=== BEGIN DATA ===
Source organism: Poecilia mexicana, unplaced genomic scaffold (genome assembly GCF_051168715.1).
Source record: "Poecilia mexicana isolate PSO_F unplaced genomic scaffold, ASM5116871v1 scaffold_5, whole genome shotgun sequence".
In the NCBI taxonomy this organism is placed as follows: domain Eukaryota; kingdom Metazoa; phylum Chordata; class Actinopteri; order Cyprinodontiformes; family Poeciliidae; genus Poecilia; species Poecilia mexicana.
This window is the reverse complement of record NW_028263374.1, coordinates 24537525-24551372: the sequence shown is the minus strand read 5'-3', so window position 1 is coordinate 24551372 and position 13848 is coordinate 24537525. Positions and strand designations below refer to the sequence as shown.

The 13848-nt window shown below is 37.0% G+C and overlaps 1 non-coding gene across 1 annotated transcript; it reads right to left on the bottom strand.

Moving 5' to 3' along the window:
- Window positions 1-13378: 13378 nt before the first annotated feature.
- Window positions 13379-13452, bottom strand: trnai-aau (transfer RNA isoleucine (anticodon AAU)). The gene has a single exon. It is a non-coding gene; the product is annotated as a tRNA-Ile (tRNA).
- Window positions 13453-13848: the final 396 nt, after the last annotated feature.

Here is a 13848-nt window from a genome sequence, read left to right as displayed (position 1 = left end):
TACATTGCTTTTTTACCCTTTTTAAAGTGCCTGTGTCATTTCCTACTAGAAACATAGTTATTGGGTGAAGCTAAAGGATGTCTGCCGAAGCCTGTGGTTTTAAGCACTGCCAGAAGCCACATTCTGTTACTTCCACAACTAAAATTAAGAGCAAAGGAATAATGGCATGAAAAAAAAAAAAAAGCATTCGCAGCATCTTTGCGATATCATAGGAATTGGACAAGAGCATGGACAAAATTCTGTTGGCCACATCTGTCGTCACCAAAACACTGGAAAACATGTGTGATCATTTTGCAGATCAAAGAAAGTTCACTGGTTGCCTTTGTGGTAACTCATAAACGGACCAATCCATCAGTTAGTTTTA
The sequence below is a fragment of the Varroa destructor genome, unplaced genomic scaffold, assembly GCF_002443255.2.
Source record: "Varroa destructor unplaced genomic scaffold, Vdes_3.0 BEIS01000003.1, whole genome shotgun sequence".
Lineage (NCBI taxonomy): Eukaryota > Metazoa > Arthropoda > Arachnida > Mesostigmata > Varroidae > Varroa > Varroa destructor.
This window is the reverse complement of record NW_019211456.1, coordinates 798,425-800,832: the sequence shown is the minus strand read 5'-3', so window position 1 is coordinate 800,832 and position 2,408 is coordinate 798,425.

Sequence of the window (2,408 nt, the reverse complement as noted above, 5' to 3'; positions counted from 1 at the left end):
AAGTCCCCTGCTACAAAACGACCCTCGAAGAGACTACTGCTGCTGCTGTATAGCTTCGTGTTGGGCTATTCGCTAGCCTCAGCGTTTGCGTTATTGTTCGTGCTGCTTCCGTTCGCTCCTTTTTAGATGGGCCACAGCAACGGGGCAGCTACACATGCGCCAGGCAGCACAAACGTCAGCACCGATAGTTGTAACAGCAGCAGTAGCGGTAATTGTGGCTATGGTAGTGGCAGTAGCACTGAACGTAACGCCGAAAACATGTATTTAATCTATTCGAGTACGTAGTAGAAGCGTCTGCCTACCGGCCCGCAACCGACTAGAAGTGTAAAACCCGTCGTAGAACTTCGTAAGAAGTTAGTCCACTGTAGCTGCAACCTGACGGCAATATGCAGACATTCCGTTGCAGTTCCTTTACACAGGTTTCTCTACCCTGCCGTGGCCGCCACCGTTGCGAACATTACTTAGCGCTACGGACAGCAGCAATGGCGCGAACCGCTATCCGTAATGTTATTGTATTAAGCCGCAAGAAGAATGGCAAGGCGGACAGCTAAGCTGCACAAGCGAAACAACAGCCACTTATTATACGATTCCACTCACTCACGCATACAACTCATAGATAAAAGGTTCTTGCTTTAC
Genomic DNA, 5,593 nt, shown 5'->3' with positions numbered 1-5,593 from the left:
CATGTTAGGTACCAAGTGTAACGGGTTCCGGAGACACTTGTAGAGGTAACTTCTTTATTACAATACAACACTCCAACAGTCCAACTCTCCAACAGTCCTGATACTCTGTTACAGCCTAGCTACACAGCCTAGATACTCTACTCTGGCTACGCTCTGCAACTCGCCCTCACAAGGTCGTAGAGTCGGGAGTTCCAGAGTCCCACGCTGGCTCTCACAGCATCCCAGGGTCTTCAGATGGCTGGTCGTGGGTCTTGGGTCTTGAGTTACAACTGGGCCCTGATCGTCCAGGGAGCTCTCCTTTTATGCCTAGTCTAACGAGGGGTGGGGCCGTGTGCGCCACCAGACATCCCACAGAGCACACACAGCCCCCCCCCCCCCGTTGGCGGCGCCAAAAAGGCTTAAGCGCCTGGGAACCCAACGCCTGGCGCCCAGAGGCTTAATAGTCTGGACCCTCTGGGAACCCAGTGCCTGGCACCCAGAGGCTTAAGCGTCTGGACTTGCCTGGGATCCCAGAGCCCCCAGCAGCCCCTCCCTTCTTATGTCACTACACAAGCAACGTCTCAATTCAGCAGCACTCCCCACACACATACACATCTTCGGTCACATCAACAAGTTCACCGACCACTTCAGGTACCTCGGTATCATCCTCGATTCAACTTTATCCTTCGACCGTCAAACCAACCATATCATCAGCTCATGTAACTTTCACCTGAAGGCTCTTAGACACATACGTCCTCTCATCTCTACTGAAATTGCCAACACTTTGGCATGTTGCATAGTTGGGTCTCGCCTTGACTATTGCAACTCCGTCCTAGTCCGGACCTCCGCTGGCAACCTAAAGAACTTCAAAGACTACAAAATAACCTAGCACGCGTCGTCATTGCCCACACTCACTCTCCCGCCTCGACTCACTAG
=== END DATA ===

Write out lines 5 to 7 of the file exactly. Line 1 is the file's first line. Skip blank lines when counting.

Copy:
The 13848-nt window shown below is 37.0% G+C and overlaps 1 non-coding gene across 1 annotated transcript; it reads right to left on the bottom strand.

Moving 5' to 3' along the window:
- Window positions 1-13378: 13378 nt before the first annotated feature.